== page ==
OTTAWA - Gaps in the research on how Taser stun guns affect people will be one focus of a federal program aimed at better understanding the powerful weapons used for years by Canadian police. Other studies will look at test procedures to ensure Tasers operate properly and ways to evaluate new weapons police might adopt, records obtained under the Access to Information Act show. The $1.8-million Taser research program is overseen by the federal Centre for Security Science, a joint initiative of the Public Safety Department and Defence Research and Development Canada. The effort is slated to run through 2012-13. ... [LINK]
Here, I'll save you $1.8M...
In dart-deployment mode, tasers are ineffective about 10% to 30% (reports vary) of the time. Such ineffective deployments often make a bad situation much worse.
In touch-torture (drive-stun, dry-stun) mode, tasers are too-frequently used to apply electroshock torture as part of civil and human rights violation. Officers are typically confused by the subtle distinction between lawful force-the-noun and force-the-verb (often torture).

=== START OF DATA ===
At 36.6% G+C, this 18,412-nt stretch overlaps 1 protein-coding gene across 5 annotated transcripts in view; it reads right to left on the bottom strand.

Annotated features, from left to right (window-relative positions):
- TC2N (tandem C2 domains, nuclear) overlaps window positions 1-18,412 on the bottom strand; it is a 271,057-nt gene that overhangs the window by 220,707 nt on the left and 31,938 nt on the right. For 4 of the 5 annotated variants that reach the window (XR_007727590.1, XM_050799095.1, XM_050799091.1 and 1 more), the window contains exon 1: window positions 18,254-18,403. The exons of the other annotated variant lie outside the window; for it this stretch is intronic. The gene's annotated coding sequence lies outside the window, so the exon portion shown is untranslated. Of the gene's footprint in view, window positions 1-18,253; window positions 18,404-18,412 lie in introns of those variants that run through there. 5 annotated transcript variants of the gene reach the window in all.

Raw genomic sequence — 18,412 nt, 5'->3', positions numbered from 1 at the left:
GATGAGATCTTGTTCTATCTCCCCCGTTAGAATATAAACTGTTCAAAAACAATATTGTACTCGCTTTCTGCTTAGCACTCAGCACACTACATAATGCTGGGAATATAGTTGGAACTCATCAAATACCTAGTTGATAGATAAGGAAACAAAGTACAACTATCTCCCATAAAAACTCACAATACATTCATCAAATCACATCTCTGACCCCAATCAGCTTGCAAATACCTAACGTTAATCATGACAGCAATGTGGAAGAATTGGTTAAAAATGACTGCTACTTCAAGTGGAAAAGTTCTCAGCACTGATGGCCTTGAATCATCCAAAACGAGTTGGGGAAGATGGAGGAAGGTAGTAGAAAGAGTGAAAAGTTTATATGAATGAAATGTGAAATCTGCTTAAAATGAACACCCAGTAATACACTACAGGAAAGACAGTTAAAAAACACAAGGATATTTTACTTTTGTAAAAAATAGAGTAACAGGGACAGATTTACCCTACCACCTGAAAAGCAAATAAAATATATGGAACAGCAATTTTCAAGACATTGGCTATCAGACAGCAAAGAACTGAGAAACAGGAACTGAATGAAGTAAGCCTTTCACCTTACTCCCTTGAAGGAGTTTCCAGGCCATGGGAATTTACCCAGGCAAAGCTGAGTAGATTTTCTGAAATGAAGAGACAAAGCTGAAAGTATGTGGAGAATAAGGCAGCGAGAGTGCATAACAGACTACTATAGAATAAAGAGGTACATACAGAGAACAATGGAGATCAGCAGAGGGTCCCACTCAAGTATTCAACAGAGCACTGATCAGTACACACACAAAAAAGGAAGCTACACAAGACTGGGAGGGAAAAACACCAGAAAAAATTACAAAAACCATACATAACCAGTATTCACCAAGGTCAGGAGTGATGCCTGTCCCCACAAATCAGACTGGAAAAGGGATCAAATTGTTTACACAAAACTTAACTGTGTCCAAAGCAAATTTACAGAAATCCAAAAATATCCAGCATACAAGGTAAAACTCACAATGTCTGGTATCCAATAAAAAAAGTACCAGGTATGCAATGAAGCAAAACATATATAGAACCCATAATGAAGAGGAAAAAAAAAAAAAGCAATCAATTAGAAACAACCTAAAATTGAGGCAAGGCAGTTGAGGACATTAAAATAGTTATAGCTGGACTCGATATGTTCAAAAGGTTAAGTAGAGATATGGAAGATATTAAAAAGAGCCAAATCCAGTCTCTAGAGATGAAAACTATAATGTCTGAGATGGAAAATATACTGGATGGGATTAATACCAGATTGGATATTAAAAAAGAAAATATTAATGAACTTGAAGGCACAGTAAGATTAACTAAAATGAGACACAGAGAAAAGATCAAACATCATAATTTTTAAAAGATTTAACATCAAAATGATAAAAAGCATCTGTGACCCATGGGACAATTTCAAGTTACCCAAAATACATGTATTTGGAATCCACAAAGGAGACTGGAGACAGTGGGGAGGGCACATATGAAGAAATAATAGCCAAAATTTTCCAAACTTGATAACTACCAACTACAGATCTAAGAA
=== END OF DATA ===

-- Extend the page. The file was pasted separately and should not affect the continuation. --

Tasers are usually non-lethal, but every now and then someone is tasered and immediately begins to die. This is most often related to taser darts on chest, but other taser-death mechanisms exist. When darts hit chest, the risk becomes measurable (low end of single digits). Even Taser International has slowly shifted to the position (May 2010) that avoiding the chest reduces the risk of cardiac effects, something they had previously denied. Given that the X26 taser can kill, and given that it is essentially random, using the word "safe" is a lie.
Taser International will continue to deny these truths, while burying legal disclaimers deep within their published information. The bald-faced contradictions within their own positions make them a sitting duck for any lawyer that bothers to prepare.